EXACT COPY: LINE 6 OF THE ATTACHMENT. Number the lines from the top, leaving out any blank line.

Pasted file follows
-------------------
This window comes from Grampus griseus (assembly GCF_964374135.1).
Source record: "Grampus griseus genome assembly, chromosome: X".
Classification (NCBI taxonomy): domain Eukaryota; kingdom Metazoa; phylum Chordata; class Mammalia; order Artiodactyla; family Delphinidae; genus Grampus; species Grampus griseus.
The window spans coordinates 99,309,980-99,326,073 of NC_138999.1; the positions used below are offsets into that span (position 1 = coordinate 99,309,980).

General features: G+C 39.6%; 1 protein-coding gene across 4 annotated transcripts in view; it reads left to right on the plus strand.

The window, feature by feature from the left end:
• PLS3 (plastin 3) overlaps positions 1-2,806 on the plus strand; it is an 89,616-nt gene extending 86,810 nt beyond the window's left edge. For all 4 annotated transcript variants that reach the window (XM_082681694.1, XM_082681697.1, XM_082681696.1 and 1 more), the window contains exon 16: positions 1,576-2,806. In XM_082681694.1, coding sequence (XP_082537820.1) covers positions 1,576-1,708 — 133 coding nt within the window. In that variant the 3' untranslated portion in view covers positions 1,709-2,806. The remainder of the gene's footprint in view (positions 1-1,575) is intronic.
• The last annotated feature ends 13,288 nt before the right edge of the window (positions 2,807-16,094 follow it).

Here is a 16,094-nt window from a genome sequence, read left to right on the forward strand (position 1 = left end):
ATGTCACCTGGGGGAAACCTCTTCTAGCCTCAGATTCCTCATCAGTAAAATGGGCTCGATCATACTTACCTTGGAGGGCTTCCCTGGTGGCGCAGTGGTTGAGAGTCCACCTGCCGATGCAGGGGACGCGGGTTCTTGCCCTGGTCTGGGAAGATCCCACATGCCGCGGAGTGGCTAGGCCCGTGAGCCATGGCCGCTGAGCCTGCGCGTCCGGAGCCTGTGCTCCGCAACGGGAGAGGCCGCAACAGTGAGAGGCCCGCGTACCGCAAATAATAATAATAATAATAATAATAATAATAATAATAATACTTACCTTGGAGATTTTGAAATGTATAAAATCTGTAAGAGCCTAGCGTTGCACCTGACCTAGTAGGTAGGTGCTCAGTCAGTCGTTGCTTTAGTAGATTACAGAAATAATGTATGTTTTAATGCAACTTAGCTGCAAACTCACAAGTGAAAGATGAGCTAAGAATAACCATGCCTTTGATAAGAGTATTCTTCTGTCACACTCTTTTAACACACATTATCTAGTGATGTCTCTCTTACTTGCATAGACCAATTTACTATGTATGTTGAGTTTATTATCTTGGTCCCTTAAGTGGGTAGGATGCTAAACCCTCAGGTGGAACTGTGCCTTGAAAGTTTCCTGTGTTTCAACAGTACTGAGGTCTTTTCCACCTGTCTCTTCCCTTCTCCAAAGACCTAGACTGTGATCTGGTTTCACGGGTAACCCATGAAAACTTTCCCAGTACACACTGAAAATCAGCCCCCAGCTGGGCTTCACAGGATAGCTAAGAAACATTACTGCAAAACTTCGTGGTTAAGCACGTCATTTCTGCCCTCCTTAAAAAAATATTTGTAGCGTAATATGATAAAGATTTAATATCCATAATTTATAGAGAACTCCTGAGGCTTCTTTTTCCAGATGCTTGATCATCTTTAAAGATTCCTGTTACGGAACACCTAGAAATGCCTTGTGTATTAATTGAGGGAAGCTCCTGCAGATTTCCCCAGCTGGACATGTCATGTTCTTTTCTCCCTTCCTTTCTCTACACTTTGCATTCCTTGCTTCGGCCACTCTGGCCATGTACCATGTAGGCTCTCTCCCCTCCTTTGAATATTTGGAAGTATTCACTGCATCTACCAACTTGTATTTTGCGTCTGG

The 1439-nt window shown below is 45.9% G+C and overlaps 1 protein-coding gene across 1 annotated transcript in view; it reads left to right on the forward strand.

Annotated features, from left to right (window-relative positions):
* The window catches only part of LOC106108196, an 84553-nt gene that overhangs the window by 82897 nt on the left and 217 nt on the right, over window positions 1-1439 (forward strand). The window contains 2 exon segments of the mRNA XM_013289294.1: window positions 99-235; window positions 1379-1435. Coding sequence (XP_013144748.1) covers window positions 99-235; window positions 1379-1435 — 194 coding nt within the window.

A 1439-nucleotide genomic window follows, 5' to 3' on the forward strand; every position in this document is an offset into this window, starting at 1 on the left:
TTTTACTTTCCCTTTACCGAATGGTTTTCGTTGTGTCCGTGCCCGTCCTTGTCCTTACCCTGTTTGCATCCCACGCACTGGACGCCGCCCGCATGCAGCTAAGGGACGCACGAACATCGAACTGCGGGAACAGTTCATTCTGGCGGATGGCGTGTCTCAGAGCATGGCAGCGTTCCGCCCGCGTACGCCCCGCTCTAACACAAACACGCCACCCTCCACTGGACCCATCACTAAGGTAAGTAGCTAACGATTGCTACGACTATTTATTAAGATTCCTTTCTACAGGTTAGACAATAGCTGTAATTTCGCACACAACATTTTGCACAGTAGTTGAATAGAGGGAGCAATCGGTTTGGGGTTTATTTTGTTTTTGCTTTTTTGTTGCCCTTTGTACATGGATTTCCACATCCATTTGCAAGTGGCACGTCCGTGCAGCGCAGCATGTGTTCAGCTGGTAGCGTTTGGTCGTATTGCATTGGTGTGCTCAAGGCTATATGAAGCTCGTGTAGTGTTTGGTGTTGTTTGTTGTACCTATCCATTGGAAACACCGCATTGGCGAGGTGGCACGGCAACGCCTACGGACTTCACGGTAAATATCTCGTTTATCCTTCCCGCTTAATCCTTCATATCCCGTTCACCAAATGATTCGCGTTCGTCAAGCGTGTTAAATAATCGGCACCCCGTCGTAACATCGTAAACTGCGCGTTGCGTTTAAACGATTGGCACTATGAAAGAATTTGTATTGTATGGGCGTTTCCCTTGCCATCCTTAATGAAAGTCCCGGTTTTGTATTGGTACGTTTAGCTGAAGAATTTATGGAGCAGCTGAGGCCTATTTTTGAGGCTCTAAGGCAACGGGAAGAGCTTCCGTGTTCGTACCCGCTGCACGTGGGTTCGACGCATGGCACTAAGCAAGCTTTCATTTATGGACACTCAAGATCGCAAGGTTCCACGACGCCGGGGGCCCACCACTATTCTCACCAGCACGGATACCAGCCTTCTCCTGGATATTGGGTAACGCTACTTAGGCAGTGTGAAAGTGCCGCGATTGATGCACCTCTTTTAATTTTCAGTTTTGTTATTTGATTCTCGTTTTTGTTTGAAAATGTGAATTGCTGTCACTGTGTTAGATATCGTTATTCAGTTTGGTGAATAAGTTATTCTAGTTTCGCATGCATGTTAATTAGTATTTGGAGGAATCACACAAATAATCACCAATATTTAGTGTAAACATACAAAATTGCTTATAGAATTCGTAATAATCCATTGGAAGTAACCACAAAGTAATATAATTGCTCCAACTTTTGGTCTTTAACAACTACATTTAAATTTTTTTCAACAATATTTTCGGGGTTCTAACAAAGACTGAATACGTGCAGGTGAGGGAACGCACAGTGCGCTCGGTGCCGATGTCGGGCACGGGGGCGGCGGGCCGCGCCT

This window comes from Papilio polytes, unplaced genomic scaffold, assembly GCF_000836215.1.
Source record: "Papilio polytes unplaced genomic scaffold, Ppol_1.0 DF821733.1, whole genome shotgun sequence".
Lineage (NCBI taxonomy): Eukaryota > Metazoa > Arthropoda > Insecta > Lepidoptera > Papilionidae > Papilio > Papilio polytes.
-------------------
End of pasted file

The window, feature by feature from the left end: